Source: Bought at library book sale.
Book Description, my take:
Written in 1918 and a part of the Yale Chronicles of America series, this book takes a look at the development of England's navy from King Henry VIII to the death of Queen Elizabeth, notable seamen during this time, and England's attempts to colonize North America up until 1618.
Elizabethan Sea Dogs is a history of how England's fleet went from insignificant to ruling the seas and their activities in the New World from King Henry VIII's reign to the end of Queen Elizabeth's reign. The book contained some quotes from various sea journals of the explorers and quotes from some sea songs. Overall, the book was easy to read and fairly interesting. I'd recommend the recent re-release of this "classic" to those who enjoy reading about the English navy.
Chapter 1 talked about the voyages of exploration of John Cabot and his family. Chapter 2 talked about how King Henry VIII strengthened England's naval power. Chapter 3 talked about William Hawkins (1530) and the life of a sailor at that time. Chapter 4 talked about what life was like under Queen Elizabeth (mainly the political, economic, and business practices). Chapter 5 talked about John Hawkins three voyages from 1562-1567.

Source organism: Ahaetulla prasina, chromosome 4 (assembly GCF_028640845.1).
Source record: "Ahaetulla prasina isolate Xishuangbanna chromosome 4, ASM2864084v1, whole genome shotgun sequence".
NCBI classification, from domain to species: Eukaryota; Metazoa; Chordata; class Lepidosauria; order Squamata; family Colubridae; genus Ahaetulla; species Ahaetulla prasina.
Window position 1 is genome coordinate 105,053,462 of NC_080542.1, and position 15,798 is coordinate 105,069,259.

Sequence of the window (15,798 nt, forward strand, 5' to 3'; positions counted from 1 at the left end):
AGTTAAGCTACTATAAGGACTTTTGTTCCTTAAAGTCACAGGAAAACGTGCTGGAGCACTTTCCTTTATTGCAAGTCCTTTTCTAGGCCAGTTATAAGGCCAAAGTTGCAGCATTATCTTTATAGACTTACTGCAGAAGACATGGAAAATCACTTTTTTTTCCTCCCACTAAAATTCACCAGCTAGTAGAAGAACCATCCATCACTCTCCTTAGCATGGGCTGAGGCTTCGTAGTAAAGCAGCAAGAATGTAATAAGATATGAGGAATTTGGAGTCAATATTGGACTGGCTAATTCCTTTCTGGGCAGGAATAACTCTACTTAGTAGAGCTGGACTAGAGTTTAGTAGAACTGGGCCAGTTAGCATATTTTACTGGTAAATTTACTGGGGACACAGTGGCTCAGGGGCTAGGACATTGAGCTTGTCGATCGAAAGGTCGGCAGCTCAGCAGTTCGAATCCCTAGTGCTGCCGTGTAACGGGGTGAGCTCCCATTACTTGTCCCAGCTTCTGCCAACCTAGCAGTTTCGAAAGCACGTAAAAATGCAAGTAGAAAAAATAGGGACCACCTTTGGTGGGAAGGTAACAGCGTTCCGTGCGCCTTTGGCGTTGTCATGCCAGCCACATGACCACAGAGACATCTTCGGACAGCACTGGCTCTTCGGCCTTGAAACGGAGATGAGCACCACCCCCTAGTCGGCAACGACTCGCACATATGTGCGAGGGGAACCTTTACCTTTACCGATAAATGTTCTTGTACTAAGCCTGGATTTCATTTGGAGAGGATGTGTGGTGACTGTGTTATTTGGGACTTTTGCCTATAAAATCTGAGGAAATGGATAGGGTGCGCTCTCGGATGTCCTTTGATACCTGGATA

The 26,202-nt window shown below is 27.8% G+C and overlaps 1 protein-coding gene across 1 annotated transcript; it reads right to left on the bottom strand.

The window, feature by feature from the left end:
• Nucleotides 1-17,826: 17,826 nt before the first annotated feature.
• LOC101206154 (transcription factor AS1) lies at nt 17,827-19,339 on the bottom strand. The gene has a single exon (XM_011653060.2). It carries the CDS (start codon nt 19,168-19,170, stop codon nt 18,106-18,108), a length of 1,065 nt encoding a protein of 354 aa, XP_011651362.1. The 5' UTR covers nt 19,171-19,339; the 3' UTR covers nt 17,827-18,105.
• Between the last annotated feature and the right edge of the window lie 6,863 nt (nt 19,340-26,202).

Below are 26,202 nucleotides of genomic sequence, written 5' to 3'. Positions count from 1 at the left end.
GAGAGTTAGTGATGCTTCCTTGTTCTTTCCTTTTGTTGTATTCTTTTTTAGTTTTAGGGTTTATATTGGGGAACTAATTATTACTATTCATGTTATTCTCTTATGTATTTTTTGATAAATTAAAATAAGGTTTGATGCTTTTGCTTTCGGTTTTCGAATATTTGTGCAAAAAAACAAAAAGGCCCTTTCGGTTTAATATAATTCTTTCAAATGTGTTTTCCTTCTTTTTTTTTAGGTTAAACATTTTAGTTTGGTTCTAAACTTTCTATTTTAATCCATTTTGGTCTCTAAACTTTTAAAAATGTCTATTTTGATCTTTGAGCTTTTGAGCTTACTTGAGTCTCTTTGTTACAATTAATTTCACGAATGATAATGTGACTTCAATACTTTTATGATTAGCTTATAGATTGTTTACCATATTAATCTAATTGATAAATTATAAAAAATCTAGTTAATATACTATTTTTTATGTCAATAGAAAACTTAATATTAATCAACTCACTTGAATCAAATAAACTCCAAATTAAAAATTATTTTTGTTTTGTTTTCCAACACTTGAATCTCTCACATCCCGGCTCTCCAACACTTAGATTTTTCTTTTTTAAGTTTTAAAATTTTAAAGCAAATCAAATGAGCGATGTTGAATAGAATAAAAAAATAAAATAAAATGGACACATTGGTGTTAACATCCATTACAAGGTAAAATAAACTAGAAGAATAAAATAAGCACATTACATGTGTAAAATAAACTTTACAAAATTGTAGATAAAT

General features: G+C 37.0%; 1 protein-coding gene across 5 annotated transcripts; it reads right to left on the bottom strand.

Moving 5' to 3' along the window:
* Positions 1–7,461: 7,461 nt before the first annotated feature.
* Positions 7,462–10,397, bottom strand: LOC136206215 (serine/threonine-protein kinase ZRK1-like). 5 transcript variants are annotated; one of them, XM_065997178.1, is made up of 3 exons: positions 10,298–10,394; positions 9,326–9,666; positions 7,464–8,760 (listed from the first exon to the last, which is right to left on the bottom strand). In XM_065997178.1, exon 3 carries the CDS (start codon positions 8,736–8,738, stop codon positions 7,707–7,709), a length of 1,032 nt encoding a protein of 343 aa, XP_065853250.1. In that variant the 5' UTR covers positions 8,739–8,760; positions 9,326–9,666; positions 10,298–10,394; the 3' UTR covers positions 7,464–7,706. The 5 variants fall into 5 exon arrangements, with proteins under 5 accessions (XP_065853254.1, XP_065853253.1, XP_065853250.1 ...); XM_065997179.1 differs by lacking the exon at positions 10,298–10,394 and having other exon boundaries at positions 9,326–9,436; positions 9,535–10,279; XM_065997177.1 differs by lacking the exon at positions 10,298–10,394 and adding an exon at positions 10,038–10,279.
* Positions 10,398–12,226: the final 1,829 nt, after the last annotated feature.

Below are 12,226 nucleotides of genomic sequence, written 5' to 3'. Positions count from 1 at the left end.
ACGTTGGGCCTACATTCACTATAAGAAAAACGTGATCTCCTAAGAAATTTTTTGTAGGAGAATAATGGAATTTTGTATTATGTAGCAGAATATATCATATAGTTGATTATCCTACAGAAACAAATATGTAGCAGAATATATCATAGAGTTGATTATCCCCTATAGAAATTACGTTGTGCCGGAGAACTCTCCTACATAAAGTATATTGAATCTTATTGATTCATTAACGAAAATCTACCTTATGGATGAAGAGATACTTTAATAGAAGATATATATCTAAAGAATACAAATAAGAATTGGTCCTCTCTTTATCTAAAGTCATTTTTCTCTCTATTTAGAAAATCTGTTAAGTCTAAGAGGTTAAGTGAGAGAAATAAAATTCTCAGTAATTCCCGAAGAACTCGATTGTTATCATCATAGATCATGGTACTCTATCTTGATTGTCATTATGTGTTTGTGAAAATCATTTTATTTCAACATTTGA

Chapter 6 talked about Francis Drake's treasure hunt (1564-1573). Chapter 7 talked about Francis Drake's sailing completely around the world (1577-1581). Chapter 8 talked about Francis Drake's sailing to New Spain to damage and plunder Spain's towns there (1582-1587). Chapter 9 talked about Francis Drake, etc., against the Spanish Armada (1588). Chapter 10 talked about Francis Drake's Lisbon Expedition (1589) and Richard Grenville's famous "the one and the fifty-three" battle (1591).
Chapter 11 talked about Sir Walter Raleigh and England's various attempts to colonize North America (1577-1618; Sir Humprey Gilbert to James Smith). Chapter 12 talked about Drake's last voyage and death (1589-1596). The Appendix explained more about the development of the various types of ships used during this time period and how the navy had worked before then.
If you've read this book, what do you think about it? I'd be honored if you wrote your own opinion of the book in the comments.